When it came time to prepare the olives for pickling I was really surprised at how much the girls enjoyed the process. I had thought they would have a quick go, lose interest and go back to playing a game or reading their books. Instead, they sat at the kitchen table, sorting olives and cutting a slit in each one ready for brining and salting. It was a big job and took a long time but they stuck with it, chatting away and telling each other stories, totally immersed in the process.
Miss Eleven even wanted to pound the pink himalayan rock salt in the mortar and pestle. I suggested we put it in the spice grinder but received an emphatic "No!" in response. She wanted to experience the whole process and do it herself, by hand. Now that's my daughter!
We had to have a break for dinner and after dinner they wanted to keep going and jar the olives. Even though it was late, I figured they were so into it that it would be a shame to send them to bed with the job only half done. I know I like having the satisfaction of finishing the task even though it doesn't always happen around here - I've become very good at interrupted crafting, cleaning and writing!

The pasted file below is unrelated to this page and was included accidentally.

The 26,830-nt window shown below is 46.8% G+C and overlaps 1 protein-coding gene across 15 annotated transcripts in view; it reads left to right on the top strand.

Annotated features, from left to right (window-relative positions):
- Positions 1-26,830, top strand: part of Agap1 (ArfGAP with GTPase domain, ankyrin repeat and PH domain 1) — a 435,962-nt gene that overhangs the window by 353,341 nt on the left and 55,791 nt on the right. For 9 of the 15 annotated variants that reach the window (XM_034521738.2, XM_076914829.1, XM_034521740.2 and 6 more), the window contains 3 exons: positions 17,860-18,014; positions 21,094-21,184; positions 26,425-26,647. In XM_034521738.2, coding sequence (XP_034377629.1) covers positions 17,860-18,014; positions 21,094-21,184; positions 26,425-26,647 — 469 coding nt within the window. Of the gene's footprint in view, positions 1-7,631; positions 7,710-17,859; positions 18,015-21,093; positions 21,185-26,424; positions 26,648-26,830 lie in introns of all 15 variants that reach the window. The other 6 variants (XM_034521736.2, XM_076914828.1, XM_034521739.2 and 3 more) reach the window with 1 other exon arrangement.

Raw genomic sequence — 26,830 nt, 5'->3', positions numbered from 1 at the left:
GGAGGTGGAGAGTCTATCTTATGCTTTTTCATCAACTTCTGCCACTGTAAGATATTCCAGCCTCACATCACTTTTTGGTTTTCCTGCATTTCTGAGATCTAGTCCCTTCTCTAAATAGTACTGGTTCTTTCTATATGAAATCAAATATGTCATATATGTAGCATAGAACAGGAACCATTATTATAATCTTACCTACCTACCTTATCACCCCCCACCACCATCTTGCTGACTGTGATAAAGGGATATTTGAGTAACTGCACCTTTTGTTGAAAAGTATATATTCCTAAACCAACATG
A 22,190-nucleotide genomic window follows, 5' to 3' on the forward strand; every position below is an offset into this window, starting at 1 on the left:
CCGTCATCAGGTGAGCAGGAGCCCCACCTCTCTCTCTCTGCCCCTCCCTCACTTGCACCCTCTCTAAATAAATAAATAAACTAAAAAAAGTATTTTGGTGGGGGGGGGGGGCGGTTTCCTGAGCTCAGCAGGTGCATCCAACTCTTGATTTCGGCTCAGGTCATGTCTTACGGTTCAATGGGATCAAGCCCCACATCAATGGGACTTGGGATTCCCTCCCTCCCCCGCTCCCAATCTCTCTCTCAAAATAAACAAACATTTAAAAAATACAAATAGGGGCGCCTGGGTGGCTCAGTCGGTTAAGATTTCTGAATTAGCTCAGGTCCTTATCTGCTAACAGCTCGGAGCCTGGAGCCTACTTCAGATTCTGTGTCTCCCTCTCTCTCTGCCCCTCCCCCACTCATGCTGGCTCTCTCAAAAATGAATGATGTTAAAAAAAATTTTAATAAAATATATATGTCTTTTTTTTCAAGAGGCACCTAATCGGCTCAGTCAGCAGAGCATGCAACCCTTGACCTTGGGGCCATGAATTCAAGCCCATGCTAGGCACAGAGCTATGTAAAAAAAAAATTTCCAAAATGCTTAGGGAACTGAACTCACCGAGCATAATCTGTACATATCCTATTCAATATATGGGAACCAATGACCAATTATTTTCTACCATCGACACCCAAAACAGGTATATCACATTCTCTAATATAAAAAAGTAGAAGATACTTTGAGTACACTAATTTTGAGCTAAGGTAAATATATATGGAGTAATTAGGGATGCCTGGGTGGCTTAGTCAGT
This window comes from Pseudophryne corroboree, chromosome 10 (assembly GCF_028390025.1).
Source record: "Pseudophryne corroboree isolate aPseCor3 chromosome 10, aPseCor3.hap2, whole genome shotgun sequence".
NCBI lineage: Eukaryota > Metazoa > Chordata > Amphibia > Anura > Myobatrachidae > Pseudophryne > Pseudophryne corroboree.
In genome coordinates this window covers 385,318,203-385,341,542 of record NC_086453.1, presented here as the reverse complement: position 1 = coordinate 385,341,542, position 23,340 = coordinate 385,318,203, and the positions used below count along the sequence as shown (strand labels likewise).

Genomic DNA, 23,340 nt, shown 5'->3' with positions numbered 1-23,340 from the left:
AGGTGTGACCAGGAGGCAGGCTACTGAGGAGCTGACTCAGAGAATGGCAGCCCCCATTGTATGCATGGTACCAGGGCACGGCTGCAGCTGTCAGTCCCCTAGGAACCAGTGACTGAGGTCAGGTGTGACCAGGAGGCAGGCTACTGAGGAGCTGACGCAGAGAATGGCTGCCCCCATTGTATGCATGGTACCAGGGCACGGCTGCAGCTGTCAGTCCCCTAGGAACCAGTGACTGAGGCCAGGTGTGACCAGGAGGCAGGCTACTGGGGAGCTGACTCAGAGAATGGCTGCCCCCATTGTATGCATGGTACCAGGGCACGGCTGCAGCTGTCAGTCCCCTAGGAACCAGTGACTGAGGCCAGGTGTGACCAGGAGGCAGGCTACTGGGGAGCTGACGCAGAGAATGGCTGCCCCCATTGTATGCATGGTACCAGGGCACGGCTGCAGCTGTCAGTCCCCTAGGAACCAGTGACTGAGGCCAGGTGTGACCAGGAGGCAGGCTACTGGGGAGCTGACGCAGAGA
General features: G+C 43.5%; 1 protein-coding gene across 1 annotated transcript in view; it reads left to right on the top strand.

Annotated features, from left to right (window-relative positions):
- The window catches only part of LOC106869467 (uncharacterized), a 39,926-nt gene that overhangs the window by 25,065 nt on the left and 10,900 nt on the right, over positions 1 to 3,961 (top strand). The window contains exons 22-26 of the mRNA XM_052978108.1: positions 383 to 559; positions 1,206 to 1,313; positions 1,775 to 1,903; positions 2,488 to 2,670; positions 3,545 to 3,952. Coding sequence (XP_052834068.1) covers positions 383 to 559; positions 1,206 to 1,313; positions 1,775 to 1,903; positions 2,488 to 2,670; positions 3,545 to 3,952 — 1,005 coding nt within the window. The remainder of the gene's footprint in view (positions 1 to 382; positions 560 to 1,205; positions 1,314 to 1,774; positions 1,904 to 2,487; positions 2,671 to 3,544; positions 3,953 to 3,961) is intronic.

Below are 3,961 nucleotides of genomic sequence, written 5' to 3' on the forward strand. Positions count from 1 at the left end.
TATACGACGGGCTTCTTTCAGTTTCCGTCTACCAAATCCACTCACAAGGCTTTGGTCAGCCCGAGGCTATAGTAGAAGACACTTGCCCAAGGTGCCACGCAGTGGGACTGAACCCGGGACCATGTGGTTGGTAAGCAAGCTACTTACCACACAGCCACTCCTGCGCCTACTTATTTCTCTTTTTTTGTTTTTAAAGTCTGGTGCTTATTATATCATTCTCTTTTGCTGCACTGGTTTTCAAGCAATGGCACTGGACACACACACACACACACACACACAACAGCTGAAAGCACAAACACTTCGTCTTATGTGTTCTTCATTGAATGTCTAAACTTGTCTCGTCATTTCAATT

After Miss Eleven had a go at pounding the salt in the mortar and pestle she agreed we could whizz it in the grinder to speed things up. Rock salt is pretty tough! We divided the olives into two batches - black and green. We salted the black olives by layering them in a jar with alternating layers of salt. The green olives we put into a brine.
Making the brine was interesting. The recipe I found said add enough salt and an egg to a saucepan of water and heat gently to dissolve the salt. When the egg floats, the brine is ready. The recipe was vague enough that it allowed plenty of room for discovery, doubt and experimentation. I'm starting to really enjoy the more is less approach to recipes even though it's quite unsettling. It gives me a chance to experience doubt, embrace trust and learn for myself as much as I can from the process. It's a gift of learning to sit with uncomfortable emotions. Not easy to do but oh so revealing!
Miss Eleven is really excited by our olives and she wants to make a tapenade from them. When I suggested we buy olives from the market as ours were pretty small and we wouldn't get a lot of flesh from each I received another resounding "NO!" She wants to make tapenade from olives we forage and cure. And I have to say, I can't really argue with that.